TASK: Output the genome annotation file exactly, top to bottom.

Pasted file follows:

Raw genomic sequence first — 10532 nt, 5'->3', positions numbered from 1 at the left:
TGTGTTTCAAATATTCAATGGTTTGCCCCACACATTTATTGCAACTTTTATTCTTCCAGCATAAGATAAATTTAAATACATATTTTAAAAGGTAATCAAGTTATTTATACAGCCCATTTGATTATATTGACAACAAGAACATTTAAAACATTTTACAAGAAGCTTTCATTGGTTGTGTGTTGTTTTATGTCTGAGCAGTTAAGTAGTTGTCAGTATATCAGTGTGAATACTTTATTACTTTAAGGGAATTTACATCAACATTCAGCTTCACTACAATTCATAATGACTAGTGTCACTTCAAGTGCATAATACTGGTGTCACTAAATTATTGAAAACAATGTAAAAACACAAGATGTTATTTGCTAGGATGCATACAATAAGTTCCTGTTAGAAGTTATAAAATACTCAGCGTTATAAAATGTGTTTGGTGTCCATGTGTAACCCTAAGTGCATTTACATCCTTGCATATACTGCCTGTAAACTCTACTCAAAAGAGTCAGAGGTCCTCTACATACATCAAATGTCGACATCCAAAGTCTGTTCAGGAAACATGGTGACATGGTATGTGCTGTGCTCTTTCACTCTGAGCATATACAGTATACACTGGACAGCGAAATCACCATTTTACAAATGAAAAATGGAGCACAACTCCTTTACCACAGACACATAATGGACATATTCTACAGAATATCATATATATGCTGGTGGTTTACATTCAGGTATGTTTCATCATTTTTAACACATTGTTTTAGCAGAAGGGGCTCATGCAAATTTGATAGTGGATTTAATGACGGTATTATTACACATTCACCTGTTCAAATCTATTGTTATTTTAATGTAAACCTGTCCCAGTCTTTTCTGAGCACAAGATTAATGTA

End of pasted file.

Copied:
Raw genomic sequence first — 10532 nt, 5'->3', positions numbered from 1 at the left:
TGTGTTTCAAATATTCAATGGTTTGCCCCACACATTTATTGCAACTTTTATTCTTCCAGCATAAGATAAATTTAAATACATATTTTAAAAGGTAATCAAGTTATTTATACAGCCCATTTGATTATATTGACAACAAGAACATTTAAAACATTTTACAAGAAGCTTTCATTGGTTGTGTGTTGTTTTATGTCTGAGCAGTTAAGTAGTTGTCAGTATATCAGTGTGAATACTTTATTACTTTAAGGGAATTTACATCAACATTCAGCTTCACTACAATTCATAATGACTAGTGTCACTTCAAGTGCATAATACTGGTGTCACTAAATTATTGAAAACAATGTAAAAACACAAGATGTTATTTGCTAGGATGCATACAATAAGTTCCTGTTAGAAGTTATAAAATACTCAGCGTTATAAAATGTGTTTGGTGTCCATGTGTAACCCTAAGTGCATTTACATCCTTGCATATACTGCCTGTAAACTCTACTCAAAAGAGTCAGAGGTCCTCTACATACATCAAATGTCGACATCCAAAGTCTGTTCAGGAAACATGGTGACATGGTATGTGCTGTGCTCTTTCACTCTGAGCATATACAGTATACACTGGACAGCGAAATCACCATTTTACAAATGAAAAATGGAGCACAACTCCTTTACCACAGACACATAATGGACATATTCTACAGAATATCATATATATGCTGGTGGTTTACATTCAGGTATGTTTCATCATTTTTAACACATTGTTTTAGCAGAAGGGGCTCATGCAAATTTGATAGTGGATTTAATGACGGTATTATTACACATTCACCTGTTCAAATCTATTGTTATTTTAATGTAAACCTGTCCCAGTCTTTTCTGAGCACAAGATTAATGTA